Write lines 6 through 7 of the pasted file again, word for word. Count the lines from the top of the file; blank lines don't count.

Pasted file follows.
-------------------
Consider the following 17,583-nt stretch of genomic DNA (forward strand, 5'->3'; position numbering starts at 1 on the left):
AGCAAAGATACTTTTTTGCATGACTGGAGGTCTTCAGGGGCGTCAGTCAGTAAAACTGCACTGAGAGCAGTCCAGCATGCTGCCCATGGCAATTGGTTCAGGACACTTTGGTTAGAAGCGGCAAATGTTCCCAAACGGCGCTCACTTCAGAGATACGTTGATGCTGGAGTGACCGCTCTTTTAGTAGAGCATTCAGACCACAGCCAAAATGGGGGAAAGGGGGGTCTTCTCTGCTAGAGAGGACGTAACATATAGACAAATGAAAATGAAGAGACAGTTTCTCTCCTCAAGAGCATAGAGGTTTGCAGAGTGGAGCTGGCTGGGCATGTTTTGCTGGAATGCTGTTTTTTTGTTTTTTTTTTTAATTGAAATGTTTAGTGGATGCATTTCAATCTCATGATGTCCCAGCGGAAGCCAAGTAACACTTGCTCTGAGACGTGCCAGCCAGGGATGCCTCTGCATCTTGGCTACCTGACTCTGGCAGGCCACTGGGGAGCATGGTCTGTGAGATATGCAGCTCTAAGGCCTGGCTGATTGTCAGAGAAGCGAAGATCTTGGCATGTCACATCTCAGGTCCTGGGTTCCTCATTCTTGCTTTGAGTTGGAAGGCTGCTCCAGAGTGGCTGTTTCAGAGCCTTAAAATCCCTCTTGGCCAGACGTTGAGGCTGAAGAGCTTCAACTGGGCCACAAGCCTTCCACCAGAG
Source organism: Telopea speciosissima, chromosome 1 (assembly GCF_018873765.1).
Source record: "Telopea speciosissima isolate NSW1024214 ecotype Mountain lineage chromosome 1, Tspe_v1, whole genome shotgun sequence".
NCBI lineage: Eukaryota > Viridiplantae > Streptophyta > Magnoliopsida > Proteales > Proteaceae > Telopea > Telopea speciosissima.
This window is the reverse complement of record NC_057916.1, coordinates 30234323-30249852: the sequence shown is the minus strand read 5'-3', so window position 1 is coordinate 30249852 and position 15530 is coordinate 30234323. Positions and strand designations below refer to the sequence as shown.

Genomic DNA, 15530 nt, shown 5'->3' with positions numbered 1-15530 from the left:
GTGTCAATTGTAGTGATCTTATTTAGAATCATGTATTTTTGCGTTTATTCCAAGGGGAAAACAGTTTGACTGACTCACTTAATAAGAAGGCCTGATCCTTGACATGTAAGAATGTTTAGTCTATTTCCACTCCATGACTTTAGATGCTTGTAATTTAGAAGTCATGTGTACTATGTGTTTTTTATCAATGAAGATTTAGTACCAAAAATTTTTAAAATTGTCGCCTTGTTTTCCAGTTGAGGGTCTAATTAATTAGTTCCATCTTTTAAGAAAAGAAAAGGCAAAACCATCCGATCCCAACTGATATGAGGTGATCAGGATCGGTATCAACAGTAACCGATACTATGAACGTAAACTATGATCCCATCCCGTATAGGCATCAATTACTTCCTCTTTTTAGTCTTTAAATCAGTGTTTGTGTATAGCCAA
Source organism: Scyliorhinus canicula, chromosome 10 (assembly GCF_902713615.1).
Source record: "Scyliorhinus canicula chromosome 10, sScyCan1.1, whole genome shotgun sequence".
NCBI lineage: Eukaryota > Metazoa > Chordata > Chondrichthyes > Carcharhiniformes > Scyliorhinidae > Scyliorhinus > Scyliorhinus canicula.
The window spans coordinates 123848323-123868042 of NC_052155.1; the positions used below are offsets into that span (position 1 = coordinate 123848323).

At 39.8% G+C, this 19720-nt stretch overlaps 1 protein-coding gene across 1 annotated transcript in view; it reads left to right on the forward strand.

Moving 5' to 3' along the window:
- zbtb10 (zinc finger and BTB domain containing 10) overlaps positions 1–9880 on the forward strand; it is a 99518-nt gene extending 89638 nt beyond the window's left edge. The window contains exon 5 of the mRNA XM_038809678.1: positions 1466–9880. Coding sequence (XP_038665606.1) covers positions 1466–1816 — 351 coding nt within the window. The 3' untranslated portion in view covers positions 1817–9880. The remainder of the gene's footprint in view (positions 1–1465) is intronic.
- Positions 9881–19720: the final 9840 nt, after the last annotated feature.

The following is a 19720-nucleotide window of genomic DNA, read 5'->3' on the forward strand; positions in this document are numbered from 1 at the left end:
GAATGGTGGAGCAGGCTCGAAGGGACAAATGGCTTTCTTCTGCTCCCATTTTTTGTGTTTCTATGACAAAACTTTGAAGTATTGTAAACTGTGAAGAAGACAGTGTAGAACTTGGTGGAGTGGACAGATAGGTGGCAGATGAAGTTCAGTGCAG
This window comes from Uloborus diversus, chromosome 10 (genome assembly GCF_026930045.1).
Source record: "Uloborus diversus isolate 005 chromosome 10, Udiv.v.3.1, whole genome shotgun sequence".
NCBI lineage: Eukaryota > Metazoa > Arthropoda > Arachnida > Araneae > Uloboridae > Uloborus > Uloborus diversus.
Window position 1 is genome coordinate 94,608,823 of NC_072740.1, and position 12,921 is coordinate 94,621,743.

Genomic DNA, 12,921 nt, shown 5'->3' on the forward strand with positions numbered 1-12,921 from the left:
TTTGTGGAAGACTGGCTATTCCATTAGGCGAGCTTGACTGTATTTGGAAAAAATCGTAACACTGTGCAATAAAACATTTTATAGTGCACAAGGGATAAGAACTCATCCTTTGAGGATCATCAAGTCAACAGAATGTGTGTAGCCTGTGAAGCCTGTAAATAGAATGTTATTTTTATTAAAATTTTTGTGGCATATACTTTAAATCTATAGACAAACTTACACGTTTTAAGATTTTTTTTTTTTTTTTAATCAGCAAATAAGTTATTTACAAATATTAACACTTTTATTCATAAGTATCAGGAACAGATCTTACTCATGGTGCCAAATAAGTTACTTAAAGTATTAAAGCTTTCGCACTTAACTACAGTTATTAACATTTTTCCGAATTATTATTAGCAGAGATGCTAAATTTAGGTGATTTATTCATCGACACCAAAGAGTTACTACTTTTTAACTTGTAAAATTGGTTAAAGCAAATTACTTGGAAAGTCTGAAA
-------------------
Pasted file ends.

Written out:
This window is the reverse complement of record NC_057916.1, coordinates 30234323-30249852: the sequence shown is the minus strand read 5'-3', so window position 1 is coordinate 30249852 and position 15530 is coordinate 30234323. Positions and strand designations below refer to the sequence as shown.

Genomic DNA, 15530 nt, shown 5'->3' with positions numbered 1-15530 from the left: